An article in the Aug. 10, 1912 edition of The Argus reported on a father's return after 18 years on a Wyoming cattle ranch.
Warren Crosby, of Buffalo, Wyo., who was formerly of Catonsville, has just returned home, after an absence of 18 years, to find that his bouncing baby boy, whose arrival was announced to him nearly two decades ago, had grown nearly to manhood's estate.
When the long-absent parent returned last week to his home on Bloomingdale avenue, he had to be introduced to his only son, Charles Warren Crosby, who was born a few months after the father left for the Far West.
Incidentally, Mr. Crosby had been absent from his wife all that time, and only his daughter had visited him several times on the ranch of Todd brothers, in Wyoming, one of the largest cattle ranges in the world, of which Mr. Crosby is the superintendent.
Last January, he was taken ill and recently underwent an operation for appendicitis. He finally determined to visit the old home and the scenes of his boyhood days.
Mr. Crosby is enthusiastic over the Far West and has practically converted his family to go back there with him.
A passenger on a Maryland Pennsylvania Railroad train on Friday of last week, Miss Norman Carr, daughter of Mr. John W. Carr, of Rolling road, was the victim of a thief, who stole a jewelry box from her hand satchel. It contained jewelry which she values at $800.
The discovery of the robbery was not made by Miss Carr until she reached Hyde Station. She had boarded the train at Towson and was on her way to visit friends.
The jewelry consisted of one solitaire diamond ring, claw setting; one large pearl ring, surrounded by turquoise and pearls, and a breastpin two inches long, with open scroll work, containing a two-karat diamond.
Mr. Bernard N. Baker, of Catonsville, who made an unsuccessful effort about a year ago to organize a $15,000 steamship company to operate between the Atlantic and Pacific Coasts through the canal, is still favorably impressed with the great possibilities of such an enterprise. He says he is willing to subscribe $500,000 to a $3,000,000 fund to make a bid for the Government mail contract between the ports of these coasts.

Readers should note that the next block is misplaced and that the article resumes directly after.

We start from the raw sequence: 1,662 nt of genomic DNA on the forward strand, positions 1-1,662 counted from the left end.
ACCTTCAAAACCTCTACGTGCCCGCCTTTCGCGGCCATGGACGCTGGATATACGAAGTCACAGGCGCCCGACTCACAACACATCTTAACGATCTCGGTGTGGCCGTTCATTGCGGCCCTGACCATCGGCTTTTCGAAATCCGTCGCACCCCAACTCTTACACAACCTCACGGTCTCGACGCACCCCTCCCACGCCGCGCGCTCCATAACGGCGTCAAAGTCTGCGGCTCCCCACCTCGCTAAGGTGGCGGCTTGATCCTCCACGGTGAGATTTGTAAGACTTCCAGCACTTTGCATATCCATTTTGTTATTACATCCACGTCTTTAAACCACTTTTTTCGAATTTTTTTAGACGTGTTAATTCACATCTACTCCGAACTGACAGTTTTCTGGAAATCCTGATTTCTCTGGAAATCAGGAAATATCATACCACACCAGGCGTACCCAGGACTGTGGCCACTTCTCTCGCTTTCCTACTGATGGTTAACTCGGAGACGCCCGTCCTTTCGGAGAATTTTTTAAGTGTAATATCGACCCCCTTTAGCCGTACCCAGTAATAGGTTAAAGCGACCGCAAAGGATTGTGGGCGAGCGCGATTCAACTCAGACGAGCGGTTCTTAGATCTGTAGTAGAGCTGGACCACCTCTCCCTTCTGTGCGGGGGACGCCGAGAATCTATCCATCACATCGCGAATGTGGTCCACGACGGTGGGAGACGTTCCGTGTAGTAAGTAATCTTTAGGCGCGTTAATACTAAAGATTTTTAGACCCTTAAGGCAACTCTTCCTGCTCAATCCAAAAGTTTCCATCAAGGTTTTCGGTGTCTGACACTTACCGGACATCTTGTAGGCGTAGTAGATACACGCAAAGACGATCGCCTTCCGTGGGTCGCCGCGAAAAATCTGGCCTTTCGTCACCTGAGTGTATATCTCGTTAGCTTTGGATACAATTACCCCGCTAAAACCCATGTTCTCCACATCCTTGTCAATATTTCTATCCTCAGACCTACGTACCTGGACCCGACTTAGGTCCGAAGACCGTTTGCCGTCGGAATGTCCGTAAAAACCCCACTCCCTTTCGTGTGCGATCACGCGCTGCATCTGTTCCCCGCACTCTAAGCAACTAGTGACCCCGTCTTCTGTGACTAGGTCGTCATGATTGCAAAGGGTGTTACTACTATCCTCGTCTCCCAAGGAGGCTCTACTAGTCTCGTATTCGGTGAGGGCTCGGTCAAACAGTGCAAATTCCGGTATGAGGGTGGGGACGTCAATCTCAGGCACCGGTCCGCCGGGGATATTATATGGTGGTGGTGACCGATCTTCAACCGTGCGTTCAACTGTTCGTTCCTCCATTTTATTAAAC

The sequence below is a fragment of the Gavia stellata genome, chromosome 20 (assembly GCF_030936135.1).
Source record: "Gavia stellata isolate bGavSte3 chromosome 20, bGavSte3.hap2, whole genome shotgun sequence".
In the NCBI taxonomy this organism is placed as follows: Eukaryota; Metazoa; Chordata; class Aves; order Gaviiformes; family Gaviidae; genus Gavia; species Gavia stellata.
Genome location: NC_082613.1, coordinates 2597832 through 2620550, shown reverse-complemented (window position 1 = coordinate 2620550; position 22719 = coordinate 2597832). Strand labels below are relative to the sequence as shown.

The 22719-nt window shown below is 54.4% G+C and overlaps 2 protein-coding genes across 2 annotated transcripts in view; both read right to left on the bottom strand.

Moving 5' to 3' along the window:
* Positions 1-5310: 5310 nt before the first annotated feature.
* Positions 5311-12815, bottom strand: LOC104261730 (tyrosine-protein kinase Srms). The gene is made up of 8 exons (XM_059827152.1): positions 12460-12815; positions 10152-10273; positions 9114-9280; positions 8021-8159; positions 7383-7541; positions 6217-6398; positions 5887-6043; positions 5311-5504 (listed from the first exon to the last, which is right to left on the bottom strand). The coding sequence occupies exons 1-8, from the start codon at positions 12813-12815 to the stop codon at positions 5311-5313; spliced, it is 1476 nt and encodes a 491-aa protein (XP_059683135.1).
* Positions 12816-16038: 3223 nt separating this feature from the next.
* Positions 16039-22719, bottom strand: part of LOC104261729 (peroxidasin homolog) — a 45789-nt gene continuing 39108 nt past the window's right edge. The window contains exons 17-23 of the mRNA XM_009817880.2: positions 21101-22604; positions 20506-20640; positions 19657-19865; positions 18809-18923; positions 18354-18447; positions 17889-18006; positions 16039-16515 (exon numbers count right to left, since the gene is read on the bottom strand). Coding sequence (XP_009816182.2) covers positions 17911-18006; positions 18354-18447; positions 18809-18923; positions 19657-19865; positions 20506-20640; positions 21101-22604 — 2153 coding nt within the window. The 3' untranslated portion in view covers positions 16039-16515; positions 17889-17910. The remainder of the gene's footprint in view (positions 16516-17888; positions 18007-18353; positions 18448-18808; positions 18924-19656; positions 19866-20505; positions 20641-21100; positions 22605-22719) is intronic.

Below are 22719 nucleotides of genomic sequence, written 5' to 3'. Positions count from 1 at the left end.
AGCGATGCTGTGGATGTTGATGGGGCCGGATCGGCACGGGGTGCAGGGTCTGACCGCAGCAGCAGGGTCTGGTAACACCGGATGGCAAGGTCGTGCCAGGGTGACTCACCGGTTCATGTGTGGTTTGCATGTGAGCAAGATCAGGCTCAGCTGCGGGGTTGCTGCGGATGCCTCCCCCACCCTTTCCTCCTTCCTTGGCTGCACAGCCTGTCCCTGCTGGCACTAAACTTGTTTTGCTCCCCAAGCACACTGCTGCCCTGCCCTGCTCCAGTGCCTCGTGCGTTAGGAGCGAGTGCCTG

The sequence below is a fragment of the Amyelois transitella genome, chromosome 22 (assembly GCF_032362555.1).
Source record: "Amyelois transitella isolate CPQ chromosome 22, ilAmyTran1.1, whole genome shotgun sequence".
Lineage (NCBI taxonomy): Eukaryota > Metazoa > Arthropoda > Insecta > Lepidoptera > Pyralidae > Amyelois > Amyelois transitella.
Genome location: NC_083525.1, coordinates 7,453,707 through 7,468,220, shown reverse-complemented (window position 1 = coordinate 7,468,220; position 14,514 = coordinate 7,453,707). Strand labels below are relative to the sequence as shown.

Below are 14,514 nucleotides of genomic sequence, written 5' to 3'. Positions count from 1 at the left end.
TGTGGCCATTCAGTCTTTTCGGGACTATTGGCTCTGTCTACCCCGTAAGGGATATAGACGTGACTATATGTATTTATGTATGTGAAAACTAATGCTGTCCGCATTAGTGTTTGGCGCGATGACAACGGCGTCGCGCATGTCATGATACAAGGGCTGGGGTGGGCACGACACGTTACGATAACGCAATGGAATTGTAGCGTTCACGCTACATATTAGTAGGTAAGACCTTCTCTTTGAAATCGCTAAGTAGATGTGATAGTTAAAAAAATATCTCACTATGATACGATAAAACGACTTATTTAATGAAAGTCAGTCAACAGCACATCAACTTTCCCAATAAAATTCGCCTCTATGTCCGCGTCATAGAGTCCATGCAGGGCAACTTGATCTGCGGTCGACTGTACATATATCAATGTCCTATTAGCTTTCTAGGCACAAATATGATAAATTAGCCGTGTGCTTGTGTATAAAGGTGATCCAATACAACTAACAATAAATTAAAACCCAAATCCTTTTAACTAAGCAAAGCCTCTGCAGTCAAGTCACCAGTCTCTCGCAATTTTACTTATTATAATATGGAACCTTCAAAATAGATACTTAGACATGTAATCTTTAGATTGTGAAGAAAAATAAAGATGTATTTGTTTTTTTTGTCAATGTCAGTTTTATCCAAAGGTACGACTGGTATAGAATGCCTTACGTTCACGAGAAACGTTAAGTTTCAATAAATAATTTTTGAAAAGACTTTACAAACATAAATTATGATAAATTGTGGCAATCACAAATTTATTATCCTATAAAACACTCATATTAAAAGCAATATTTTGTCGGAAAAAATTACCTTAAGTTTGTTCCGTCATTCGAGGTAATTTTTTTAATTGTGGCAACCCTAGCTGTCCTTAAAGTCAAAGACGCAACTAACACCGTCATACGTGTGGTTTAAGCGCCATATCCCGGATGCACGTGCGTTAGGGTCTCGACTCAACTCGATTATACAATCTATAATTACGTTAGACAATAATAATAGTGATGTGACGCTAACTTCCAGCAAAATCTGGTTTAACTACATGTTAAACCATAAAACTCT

The beautiful new home of the Relay Volunteer Fire Company was dedicated and the corner stone inserted in the concrete foundation at 6 o'clock Saturday afternoon, with an address by Rev. Dr. Henry Branch, president of the Maryland Tract Society and formerly in charge of the Presbyterian Church at Relay. Mr. James A. Burton, chairman of the building committee, made a short address, turning the building over to the company, and a response was made and the building accepted by President Edward E. Herold.
The hopes of the members have been at last realized in their new home, one of the finest in the State used exclusively by a volunteer organization.
A tournament was held Wednesday afternoon at Stoddard's Palm Garden. There were a number of knights titling in the course during the afternoon and at night the coronation and dance was held. Mr. Caleb S. Hobbs was marshal, and Mr. Nicholas J. Maisel, Jr., assistant. The judges were Messrs. George Grim, Thos. J. Flanagan, Thos. F. Allman and Judge Robertson.
75 Years Ago
An article in the Aug. 6, 1937 edition of The Catonsville Herald and Baltimore Countian advertised an upcoming carnival.
Elaborate entertainment will be offered at the annual carnival of the Violetville Volunteer Fire Company, which opens today, Friday, August 6, and continues through Saturday, August 21. This year's carnival will be held at the Arbutus Community Association grounds, Linden Avenue, Arbutus. There is shelter for thousands at this location in case of showers and plenty of parking space is available.